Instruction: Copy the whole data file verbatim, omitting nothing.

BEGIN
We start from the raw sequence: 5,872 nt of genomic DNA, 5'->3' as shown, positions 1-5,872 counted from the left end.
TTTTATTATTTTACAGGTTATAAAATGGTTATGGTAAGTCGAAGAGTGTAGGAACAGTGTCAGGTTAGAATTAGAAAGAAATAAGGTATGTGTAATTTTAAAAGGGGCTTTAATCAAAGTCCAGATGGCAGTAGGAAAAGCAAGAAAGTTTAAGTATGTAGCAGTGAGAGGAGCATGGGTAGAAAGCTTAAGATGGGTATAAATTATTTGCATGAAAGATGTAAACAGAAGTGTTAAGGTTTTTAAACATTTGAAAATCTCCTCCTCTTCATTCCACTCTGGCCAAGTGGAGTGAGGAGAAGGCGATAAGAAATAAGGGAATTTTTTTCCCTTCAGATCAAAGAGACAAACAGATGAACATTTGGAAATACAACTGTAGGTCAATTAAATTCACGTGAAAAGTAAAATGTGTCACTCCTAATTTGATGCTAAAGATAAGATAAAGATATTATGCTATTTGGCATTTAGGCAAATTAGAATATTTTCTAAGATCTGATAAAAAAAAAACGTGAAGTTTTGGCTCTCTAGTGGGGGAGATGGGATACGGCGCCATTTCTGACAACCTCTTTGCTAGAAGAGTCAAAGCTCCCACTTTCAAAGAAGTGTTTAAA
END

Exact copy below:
We start from the raw sequence: 5,872 nt of genomic DNA, 5'->3' as shown, positions 1-5,872 counted from the left end.
TTTTATTATTTTACAGGTTATAAAATGGTTATGGTAAGTCGAAGAGTGTAGGAACAGTGTCAGGTTAGAATTAGAAAGAAATAAGGTATGTGTAATTTTAAAAGGGGCTTTAATCAAAGTCCAGATGGCAGTAGGAAAAGCAAGAAAGTTTAAGTATGTAGCAGTGAGAGGAGCATGGGTAGAAAGCTTAAGATGGGTATAAATTATTTGCATGAAAGATGTAAACAGAAGTGTTAAGGTTTTTAAACATTTGAAAATCTCCTCCTCTTCATTCCACTCTGGCCAAGTGGAGTGAGGAGAAGGCGATAAGAAATAAGGGAATTTTTTTCCCTTCAGATCAAAGAGACAAACAGATGAACATTTGGAAATACAACTGTAGGTCAATTAAATTCACGTGAAAAGTAAAATGTGTCACTCCTAATTTGATGCTAAAGATAAGATAAAGATATTATGCTATTTGGCATTTAGGCAAATTAGAATATTTTCTAAGATCTGATAAAAAAAAAACGTGAAGTTTTGGCTCTCTAGTGGGGGAGATGGGATACGGCGCCATTTCTGACAACCTCTTTGCTAGAAGAGTCAAAGCTCCCACTTTCAAAGAAGTGTTTAAA